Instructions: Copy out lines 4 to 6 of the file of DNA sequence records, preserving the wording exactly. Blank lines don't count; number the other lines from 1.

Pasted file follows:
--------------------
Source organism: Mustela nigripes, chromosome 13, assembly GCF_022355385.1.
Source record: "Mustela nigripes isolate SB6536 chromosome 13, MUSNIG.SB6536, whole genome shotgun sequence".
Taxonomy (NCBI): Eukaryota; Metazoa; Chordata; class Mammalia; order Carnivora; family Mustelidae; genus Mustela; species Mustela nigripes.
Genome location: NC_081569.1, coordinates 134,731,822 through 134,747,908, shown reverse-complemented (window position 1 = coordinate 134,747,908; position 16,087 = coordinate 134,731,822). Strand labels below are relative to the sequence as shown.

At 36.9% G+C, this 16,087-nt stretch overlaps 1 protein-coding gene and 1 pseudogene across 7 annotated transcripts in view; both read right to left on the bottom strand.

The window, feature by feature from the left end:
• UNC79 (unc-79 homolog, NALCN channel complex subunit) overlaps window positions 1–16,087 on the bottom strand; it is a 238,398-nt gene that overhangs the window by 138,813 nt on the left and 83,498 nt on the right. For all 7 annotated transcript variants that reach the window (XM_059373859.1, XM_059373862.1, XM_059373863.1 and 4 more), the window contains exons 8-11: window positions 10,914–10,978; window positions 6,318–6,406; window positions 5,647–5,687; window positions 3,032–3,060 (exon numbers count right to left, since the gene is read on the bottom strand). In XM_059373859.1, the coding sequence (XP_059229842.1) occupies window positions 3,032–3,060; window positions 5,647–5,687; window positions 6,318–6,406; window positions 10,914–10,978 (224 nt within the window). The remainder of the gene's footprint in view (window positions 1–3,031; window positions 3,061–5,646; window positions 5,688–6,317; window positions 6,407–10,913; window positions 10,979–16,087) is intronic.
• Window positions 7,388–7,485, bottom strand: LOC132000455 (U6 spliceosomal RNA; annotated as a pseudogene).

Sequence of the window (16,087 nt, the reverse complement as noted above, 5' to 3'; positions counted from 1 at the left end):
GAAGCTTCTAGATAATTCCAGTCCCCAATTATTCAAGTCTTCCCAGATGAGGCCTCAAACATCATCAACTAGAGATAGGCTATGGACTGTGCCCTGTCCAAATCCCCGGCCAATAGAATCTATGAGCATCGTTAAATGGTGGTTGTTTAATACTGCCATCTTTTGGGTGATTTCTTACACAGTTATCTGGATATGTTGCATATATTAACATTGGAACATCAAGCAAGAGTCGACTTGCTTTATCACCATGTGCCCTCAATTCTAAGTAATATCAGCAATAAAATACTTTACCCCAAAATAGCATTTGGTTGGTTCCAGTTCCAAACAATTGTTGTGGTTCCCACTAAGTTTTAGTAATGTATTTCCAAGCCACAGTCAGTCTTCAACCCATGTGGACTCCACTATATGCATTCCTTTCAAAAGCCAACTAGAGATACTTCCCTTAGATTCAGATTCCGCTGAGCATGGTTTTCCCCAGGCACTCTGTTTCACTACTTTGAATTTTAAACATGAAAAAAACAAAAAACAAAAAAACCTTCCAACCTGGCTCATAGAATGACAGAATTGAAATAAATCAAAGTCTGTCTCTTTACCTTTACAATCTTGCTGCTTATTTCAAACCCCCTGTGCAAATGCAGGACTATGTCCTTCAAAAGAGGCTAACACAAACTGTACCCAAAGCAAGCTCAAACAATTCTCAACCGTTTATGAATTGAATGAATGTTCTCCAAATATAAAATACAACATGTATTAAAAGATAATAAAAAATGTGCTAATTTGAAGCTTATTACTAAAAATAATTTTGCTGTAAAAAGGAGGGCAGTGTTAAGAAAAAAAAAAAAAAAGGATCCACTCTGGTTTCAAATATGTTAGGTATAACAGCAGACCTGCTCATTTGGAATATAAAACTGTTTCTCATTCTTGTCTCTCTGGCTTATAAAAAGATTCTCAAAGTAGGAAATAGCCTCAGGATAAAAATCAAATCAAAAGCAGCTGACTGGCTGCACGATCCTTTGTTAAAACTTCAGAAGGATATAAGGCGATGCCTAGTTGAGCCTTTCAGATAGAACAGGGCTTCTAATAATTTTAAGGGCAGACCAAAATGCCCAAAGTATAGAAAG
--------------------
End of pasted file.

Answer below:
Genome location: NC_081569.1, coordinates 134,731,822 through 134,747,908, shown reverse-complemented (window position 1 = coordinate 134,747,908; position 16,087 = coordinate 134,731,822). Strand labels below are relative to the sequence as shown.

At 36.9% G+C, this 16,087-nt stretch overlaps 1 protein-coding gene and 1 pseudogene across 7 annotated transcripts in view; both read right to left on the bottom strand.

The window, feature by feature from the left end: